taliban: Anxiety and fear of women in the Taliban stronghold

KANDAHAR: Fauzia, a student from Afghanistan, used to make ends meet and advertise voices on a radio station in the heart of the Taliban in Kandahar, but that came to an abrupt end when the Islamists swept into power in August.
Their routine was clear: no female voices on the air.
Afghanistan’s new governors have promised more modest governance than their last term in power, when almost all women were barred from work and education, and barred from spontaneous leaving the house.
But there is widespread mistrust in their promise of women’s rights. Most women across the country are barred from attending high school, and most women have not been able to return to work.
When AFP visited Kandahar last month, only a few women were visible in the dusty shopping streets of the southern city, hurrying luggage hurriedly from shop to shop while wearing the head-to-toe burqa.
The Taliban “posted messages on Facebook saying they didn’t want to hear more music than female (voices) on the air,” said Fauzia, who asked not to use her real name.
The 20-year-old medical student’s situation has become increasingly precarious after losing her income from radio ads – Fauzia and her four younger siblings are orphans, and she is struggling to put food on the table .
Despite Taliban’s promises for softer rule this time around, women remain depressed and unclear about their place in society, while businesses that once employed them are wary of upsetting Islamists.
The former head of Fauzia said the radio station felt compelled to stop airing ads with women’s voices.
She has been distributing our resumes all over Kandahar, with no luck.
“I’m told to wait,” he said.
Since taking power, Islamists have repeatedly said that they will respect women’s rights in the confines of Islamic law, without elaboration.
Women are, with some exceptions, barred from returning to work or education, and have been told that they must hold off until arrangements have been made, including the separation of men and women.
So far, “we have not banned anything for women”, Mullah Noor Ahmad Saeed, a Taliban official in Kandahar state, told AFP
“If they don’t feel safe or don’t go back to work, it’s their fault.”
But many are skeptical.
“In the streets, people say nothing, but we noticed bad looks from the Taliban,” said Fereshteh Nazari, who has been able to return to work as head of a girls-only primary school.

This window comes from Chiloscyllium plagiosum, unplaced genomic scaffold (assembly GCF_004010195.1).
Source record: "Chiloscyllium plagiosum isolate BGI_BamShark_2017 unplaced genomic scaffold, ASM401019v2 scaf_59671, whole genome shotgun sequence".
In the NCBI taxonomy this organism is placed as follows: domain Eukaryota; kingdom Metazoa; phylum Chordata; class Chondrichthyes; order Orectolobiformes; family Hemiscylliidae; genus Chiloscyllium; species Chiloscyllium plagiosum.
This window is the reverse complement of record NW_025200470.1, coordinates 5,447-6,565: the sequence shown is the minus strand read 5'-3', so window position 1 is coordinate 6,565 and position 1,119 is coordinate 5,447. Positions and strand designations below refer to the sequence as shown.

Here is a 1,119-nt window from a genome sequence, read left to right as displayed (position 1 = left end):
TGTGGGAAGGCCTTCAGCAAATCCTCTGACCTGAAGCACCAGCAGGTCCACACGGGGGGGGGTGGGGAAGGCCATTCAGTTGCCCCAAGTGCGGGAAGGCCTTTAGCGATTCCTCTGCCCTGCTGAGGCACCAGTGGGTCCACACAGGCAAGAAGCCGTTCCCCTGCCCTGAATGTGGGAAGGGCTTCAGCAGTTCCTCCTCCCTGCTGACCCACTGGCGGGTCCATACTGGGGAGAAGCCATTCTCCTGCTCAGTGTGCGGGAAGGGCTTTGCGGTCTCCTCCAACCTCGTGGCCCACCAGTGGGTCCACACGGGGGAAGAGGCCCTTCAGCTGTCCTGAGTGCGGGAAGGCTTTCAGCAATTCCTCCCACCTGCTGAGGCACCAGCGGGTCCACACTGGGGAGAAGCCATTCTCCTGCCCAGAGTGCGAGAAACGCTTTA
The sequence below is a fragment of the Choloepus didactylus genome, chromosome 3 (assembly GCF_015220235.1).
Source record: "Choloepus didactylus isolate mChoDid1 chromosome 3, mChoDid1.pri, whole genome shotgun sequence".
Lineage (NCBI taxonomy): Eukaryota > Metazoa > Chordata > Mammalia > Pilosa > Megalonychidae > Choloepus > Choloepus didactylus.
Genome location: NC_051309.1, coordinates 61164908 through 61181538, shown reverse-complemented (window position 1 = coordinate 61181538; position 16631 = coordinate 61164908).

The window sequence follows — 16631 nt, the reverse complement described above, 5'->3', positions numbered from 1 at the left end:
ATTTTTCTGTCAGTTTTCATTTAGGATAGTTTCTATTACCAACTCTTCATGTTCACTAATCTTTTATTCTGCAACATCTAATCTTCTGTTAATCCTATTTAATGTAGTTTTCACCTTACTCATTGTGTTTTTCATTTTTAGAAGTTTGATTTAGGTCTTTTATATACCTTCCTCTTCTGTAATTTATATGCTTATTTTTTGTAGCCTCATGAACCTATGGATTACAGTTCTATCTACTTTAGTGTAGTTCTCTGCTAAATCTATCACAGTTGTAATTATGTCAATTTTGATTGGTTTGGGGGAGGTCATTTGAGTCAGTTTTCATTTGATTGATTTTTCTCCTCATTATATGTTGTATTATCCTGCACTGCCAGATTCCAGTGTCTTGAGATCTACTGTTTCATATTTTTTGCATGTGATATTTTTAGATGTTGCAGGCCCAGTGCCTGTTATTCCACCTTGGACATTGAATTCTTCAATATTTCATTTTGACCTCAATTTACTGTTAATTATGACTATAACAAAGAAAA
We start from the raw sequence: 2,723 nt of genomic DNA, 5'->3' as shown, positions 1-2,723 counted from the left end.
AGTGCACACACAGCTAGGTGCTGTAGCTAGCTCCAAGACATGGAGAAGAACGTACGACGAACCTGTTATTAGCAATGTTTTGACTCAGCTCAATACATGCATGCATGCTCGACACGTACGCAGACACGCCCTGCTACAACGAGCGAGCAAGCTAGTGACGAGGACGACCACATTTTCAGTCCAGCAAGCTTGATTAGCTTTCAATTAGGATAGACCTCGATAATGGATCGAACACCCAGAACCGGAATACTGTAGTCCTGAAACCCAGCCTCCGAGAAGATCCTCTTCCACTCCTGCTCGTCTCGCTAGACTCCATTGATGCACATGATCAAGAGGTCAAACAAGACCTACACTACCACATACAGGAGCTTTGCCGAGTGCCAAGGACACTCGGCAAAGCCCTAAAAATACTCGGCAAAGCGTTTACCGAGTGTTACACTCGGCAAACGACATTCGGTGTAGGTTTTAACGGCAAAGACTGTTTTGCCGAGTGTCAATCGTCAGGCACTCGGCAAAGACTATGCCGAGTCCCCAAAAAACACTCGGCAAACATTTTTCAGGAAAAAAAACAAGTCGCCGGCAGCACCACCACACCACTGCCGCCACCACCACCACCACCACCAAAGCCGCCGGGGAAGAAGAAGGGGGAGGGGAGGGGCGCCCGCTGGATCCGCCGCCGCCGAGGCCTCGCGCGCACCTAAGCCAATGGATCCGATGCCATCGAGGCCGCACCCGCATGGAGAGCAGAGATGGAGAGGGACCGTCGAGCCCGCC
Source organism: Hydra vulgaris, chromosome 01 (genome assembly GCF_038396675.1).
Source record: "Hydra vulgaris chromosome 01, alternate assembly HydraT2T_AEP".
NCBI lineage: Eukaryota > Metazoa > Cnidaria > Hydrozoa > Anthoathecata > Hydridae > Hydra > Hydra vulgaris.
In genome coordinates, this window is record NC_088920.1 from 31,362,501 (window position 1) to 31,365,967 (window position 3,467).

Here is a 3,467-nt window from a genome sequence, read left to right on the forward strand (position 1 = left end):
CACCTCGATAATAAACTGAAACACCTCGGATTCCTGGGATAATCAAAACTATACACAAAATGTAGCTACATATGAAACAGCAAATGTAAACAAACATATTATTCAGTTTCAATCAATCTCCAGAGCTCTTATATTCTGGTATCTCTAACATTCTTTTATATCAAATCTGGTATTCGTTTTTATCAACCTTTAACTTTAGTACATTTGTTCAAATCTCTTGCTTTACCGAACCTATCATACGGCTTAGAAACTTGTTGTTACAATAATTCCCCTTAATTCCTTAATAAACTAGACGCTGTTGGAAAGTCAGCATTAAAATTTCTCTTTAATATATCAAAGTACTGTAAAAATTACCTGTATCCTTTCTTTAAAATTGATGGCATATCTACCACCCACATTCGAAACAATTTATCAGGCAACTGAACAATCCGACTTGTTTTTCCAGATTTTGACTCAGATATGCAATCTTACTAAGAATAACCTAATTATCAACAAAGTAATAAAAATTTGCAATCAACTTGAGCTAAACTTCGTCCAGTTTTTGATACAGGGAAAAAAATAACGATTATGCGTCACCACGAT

However, women teachers and girls are exempt from returning to high school.
“Before we used to be happy to come to school. Now we are stressed,” Nazari told AFP at the school.
On the day AFP visited, about 700 students were present, less than a third of the 2,500 women enrolled.
“Most parents don’t send their daughters to school after the age of 10 because they don’t feel safe,” Nazari said.
Zohra, a maths major in her 20s who asked not to use her real name, is among the students who stay away, and rumors of the violent Taliban conflict on the horizon exacerbate her fear.
“For me, life is more important than anything else,” he told AFP by phone.
For many women, the ability to work is vital now more than ever as Afghanistan suffers from a worsening economic crisis.
It has had a serious impact even on the few women who are still allowed to work – Nazari and her teacher colleagues have not received their salaries since the collapse of the Western-backed government in August.
“Before, we had a good life. Now we may have to go begging in the bazaar,” said the headmistress, who is in her 20s.
“My husband is unemployed, and we have to feed our two children.”
The Taliban have promised security and peace to all Afghans, including women.
But for Fauzia, the presence of Islamists alone puts social pressure on women to stay away.
“Other than (for) foods, we don’t go anywhere else,” she said, and even then, women “come back home very quickly”.
“Even my little brother tells me to cover my face, to no longer see friends, and not to go anywhere other than classes,” said Fauzia.
It’s an obvious change for many young women from Afghanistan, who benefited from the previous government’s effort to get girls’ education.
“We want freedom,” said a 12-year-old girl in the Nazari schoolyard.
But he added that with the Taliban now in power, women and women will have to do “whatever they say”.
“If not, we will face problems.”